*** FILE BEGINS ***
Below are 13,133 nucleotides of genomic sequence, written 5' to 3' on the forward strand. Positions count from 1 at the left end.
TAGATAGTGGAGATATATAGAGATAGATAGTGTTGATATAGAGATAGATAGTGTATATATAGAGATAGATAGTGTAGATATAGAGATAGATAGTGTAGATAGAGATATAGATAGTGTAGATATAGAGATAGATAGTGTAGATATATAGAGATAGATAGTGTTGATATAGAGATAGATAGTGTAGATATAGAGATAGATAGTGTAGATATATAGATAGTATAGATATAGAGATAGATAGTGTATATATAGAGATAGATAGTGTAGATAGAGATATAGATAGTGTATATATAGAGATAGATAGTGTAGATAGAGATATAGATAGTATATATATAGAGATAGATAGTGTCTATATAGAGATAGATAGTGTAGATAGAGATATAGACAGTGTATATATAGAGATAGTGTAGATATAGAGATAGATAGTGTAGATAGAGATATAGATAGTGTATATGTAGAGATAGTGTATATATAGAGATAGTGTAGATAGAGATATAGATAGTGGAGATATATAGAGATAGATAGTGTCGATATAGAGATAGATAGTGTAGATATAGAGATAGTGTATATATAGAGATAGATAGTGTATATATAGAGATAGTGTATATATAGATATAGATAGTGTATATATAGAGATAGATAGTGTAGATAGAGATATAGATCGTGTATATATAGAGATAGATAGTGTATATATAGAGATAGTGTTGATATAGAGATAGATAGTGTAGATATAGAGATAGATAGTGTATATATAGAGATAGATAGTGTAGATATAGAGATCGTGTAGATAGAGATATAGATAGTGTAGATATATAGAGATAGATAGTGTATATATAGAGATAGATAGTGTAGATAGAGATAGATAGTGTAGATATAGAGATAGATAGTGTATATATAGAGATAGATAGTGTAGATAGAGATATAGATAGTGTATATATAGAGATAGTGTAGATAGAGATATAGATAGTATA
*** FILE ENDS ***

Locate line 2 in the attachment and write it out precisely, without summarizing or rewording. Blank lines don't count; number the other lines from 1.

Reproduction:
TAGATAGTGGAGATATATAGAGATAGATAGTGTTGATATAGAGATAGATAGTGTATATATAGAGATAGATAGTGTAGATATAGAGATAGATAGTGTAGATAGAGATATAGATAGTGTAGATATAGAGATAGATAGTGTAGATATATAGAGATAGATAGTGTTGATATAGAGATAGATAGTGTAGATATAGAGATAGATAGTGTAGATATATAGATAGTATAGATATAGAGATAGATAGTGTATATATAGAGATAGATAGTGTAGATAGAGATATAGATAGTGTATATATAGAGATAGATAGTGTAGATAGAGATATAGATAGTATATATATAGAGATAGATAGTGTCTATATAGAGATAGATAGTGTAGATAGAGATATAGACAGTGTATATATAGAGATAGTGTAGATATAGAGATAGATAGTGTAGATAGAGATATAGATAGTGTATATGTAGAGATAGTGTATATATAGAGATAGTGTAGATAGAGATATAGATAGTGGAGATATATAGAGATAGATAGTGTCGATATAGAGATAGATAGTGTAGATATAGAGATAGTGTATATATAGAGATAGATAGTGTATATATAGAGATAGTGTATATATAGATATAGATAGTGTATATATAGAGATAGATAGTGTAGATAGAGATATAGATCGTGTATATATAGAGATAGATAGTGTATATATAGAGATAGTGTTGATATAGAGATAGATAGTGTAGATATAGAGATAGATAGTGTATATATAGAGATAGATAGTGTAGATATAGAGATCGTGTAGATAGAGATATAGATAGTGTAGATATATAGAGATAGATAGTGTATATATAGAGATAGATAGTGTAGATAGAGATAGATAGTGTAGATATAGAGATAGATAGTGTATATATAGAGATAGATAGTGTAGATAGAGATATAGATAGTGTATATATAGAGATAGTGTAGATAGAGATATAGATAGTATA